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Bird Watching Spreads Its Wings In Grand Bahama

Bird watching in Grand Bahama has taken flight after 30 birdwatchers from the US and The Bahamas recently found 178 bird species in two locations on the island. Erika Gates of the Garden of the Groves organized a Christmas Bird Count that took place from December 15th – January 4th.

 The Christmas Count was established 115 years ago globally and has been conducted in Grand Bahama for the past 15 years.

 Its objective is to monitor the status and distribution of bird populations across the Western Hemisphere.

 When results of the count are entered into the Audubon database officials can gain a clearer picture of how bird populations have changed over the years.

 The information is also vital for conservation.  

 Gates said it took two days for the participants to tally the bird count in West End and Freeport.

 “I am happy that this event is becoming an attraction for visitors from abroad. Grand Bahama Island is truly known as a birding destination. Our local birding group has helped to put the island on the map by submitting their observations throughout the year with the eBird database at Cornell University,” she said.

 “Before a birder from abroad decides on a birding destination, he consults the sightings and birding sites on where Grand Bahama ranks high in number of bird species and easily accessible birding locations.”

 The results of the West End count were 77 species plus four during count week, bringing the total to 81.

 The Freeport count resulted in 97 species plus six for count week bringing the total to 103.

 Four species of endemics here are the Bahamian Swallow, Bahama Yellow Throat, the Bahama Oreo and the Bahama Woodstar.

In America alone, birding is a $32 billion activity.

 The Bahamas Ministry of Tourism (BMOT), the National Audubon Society (NAS) and the Bahamas National Trust (BNT) recently held a special bird watching training workshop in Central Andros to help train persons looking to get involved in this new, lucrative niche market.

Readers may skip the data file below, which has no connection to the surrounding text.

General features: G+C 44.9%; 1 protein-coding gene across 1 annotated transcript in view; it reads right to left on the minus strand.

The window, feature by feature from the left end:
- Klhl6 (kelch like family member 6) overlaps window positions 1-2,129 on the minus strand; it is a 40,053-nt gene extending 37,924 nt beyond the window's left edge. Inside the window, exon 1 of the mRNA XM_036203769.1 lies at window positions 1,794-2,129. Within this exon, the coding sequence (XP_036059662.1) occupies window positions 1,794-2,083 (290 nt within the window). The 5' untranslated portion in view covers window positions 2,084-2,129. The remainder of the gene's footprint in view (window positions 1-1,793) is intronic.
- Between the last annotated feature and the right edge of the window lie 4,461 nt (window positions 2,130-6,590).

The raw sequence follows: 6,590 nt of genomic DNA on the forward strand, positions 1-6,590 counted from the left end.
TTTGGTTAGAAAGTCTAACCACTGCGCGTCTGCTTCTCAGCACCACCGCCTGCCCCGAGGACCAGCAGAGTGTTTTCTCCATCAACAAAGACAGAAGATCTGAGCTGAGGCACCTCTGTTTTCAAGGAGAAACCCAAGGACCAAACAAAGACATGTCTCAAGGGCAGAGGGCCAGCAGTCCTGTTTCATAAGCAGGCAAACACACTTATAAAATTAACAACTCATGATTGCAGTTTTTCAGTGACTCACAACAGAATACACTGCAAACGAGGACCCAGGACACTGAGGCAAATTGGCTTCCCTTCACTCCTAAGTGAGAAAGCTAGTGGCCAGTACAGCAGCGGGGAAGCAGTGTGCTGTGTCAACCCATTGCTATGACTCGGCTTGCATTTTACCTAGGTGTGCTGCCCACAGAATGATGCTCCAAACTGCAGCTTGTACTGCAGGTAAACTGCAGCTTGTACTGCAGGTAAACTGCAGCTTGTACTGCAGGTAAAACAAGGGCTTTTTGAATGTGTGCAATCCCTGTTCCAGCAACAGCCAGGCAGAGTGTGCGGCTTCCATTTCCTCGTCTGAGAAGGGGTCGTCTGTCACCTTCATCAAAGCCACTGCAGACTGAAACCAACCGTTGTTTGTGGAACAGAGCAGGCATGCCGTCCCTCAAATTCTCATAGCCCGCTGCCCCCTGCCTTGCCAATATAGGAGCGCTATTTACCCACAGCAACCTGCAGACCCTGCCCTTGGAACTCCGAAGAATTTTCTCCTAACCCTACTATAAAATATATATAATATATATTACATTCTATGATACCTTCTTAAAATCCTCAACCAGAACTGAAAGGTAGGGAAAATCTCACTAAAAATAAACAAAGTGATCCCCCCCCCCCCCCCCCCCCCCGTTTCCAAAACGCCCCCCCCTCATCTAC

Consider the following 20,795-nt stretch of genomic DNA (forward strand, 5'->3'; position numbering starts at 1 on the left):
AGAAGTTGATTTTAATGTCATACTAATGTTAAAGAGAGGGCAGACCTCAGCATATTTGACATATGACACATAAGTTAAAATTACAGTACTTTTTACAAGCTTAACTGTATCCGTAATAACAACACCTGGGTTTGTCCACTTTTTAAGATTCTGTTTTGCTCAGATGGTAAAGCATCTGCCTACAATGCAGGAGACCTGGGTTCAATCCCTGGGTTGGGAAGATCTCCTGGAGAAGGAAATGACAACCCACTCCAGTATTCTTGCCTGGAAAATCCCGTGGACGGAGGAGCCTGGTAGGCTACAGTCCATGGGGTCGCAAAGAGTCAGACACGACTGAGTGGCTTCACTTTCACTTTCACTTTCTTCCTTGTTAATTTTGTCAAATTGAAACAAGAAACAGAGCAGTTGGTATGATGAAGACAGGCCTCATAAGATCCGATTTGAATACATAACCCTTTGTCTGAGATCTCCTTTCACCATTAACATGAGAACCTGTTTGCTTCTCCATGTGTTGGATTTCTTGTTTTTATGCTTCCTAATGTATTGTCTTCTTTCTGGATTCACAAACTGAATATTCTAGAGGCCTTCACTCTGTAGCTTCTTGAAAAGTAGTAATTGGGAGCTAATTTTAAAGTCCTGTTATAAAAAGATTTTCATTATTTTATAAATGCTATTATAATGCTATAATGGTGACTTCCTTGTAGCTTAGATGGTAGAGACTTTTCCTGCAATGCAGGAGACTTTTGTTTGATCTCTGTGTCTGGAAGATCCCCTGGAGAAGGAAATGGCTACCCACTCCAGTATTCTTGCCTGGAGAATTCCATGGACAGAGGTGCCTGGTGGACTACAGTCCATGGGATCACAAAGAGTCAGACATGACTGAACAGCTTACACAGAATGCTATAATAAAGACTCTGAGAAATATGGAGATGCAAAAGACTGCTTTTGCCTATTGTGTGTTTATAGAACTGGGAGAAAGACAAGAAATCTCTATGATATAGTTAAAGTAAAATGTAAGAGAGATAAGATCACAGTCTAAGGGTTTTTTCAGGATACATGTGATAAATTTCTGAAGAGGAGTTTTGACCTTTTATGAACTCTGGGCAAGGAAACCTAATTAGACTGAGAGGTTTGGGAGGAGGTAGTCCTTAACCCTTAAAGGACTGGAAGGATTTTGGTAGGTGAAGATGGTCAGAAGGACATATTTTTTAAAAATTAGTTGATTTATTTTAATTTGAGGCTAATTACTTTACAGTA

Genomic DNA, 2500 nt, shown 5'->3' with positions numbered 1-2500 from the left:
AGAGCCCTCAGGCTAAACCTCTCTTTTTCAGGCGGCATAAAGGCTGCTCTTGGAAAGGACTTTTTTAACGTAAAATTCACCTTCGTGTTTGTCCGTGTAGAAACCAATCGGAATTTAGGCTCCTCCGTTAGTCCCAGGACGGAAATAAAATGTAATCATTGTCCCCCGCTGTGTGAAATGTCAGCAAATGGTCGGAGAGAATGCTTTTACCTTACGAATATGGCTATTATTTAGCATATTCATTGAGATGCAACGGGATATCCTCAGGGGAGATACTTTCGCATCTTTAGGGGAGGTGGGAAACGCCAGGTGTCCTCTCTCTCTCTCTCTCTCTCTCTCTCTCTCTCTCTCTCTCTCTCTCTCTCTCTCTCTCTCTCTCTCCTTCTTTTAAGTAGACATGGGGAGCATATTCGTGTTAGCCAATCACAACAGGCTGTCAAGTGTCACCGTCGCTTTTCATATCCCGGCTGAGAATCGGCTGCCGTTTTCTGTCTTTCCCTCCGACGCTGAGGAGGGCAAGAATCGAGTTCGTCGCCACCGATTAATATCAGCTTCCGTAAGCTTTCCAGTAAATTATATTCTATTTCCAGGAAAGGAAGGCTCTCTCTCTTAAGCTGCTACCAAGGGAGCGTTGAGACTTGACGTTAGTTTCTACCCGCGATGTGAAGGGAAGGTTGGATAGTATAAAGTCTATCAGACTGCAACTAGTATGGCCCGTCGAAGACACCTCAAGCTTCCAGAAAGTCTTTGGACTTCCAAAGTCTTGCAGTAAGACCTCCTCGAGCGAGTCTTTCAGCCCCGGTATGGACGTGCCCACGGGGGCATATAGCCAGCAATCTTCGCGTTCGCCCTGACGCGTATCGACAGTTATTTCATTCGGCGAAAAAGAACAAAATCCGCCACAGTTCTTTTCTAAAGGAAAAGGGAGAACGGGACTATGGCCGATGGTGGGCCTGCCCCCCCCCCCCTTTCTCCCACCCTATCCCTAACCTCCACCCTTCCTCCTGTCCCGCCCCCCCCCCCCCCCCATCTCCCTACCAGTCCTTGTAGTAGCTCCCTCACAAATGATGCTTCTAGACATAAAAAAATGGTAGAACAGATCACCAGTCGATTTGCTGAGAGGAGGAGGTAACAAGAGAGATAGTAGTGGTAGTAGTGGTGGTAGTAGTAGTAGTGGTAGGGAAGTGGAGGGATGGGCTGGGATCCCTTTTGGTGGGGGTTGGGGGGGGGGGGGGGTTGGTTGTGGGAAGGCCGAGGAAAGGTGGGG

The $2.6 billion project – funded by the Inter-American Development Bank – partners with local NGOs in Belize, The Bahamas, Guatemala and Paraguay to utilise the bird-watching market to create sustainable jobs in communities while simultaneously protecting biodiversity and natural resources.  

 About 66 Bahamians have trained for bird watching as a result of the programme – 43 in Central Andros and 23 in Inagua.

 Director of Family Islands Jacqueline Ramsey, who is also responsible for Sustainable Tourism Department, said, “The Ministry is ecstatic about the growing interest in birding in The Bahamas. The advanced course will commence on February 26,2016 with a total of 31 participants from Andros and Inagua.

 “Participants in the advanced potion of the course would have met all of the requirements in the basic course including bird identification, successful completion of the written evaluations and the Bahamahost course and shown a keen interest in the birding industry as a whole.”

The advanced course will incorporate the following aspects an in depth study of bird biology and its ecology; focus heavily on bird vocalization; revisit the various habitats frequented by birds and introduce a few additional habitats; tour guiding and entrepreneurship.